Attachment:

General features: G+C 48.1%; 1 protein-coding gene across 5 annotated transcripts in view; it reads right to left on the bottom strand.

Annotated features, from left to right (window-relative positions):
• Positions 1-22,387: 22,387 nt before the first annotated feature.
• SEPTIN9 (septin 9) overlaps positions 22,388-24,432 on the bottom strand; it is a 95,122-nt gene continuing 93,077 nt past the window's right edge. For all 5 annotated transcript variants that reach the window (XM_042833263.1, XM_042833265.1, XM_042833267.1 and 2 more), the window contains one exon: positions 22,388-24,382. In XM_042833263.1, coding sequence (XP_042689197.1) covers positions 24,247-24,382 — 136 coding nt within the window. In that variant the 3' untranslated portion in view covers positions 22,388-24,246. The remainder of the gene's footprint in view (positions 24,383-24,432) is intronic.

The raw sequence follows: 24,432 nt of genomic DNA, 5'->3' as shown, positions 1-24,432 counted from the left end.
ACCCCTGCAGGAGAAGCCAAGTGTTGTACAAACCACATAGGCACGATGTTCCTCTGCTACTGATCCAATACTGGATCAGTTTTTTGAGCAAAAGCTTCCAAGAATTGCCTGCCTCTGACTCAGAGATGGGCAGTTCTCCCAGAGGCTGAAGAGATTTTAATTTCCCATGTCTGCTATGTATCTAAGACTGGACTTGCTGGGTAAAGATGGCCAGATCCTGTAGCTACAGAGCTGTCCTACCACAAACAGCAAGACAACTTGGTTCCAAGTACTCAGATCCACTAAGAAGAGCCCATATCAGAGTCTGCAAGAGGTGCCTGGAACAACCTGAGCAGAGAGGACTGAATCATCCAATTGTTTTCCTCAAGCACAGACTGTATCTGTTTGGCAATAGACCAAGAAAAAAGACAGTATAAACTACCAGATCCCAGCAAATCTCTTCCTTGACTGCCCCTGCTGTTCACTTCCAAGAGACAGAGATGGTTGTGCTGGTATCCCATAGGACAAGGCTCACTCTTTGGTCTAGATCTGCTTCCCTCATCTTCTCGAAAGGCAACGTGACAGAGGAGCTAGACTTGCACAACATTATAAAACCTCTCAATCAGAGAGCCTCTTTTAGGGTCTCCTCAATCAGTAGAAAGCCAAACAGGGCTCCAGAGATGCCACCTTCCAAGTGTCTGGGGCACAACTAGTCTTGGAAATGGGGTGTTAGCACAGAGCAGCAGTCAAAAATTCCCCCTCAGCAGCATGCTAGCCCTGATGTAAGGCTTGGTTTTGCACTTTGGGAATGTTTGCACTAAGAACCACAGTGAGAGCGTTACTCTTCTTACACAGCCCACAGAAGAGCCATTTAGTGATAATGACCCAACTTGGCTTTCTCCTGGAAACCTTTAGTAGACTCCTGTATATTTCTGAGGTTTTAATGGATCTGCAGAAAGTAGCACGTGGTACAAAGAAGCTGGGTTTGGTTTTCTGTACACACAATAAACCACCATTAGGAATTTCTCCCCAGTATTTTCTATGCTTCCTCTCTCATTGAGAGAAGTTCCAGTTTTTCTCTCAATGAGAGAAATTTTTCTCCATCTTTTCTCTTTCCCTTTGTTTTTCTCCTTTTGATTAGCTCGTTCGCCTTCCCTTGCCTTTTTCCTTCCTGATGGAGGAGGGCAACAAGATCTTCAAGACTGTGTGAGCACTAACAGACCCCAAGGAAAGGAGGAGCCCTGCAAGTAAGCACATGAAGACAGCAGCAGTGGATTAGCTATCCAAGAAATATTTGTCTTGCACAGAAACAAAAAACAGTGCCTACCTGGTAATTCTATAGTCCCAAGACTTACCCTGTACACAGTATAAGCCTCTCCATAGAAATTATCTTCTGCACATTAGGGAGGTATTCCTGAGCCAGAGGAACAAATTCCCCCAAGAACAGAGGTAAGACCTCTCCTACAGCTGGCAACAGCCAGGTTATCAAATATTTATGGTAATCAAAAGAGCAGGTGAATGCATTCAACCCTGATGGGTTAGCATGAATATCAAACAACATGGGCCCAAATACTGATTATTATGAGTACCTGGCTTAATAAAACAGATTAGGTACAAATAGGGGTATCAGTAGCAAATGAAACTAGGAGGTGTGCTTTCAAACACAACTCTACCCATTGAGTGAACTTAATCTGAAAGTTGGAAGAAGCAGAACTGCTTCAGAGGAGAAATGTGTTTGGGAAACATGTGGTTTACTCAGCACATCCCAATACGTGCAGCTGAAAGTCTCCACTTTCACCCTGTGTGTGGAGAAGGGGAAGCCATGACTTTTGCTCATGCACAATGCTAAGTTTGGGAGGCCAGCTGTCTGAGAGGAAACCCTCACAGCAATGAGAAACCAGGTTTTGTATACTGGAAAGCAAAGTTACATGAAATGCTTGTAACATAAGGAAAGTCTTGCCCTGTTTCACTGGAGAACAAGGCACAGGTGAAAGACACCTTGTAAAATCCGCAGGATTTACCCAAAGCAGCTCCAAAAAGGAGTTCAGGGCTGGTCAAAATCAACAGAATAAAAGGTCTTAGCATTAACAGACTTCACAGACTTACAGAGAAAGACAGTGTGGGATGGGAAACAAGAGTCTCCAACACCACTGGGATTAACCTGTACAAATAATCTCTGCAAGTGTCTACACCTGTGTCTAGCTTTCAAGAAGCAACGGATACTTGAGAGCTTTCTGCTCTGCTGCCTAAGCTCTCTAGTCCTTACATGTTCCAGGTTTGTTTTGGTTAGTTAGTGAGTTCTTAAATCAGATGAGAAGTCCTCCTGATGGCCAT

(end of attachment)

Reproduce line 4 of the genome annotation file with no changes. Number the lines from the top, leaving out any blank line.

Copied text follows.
• SEPTIN9 (septin 9) overlaps positions 22,388-24,432 on the bottom strand; it is a 95,122-nt gene continuing 93,077 nt past the window's right edge. For all 5 annotated transcript variants that reach the window (XM_042833263.1, XM_042833265.1, XM_042833267.1 and 2 more), the window contains one exon: positions 22,388-24,382. In XM_042833263.1, coding sequence (XP_042689197.1) covers positions 24,247-24,382 — 136 coding nt within the window. In that variant the 3' untranslated portion in view covers positions 22,388-24,246. The remainder of the gene's footprint in view (positions 24,383-24,432) is intronic.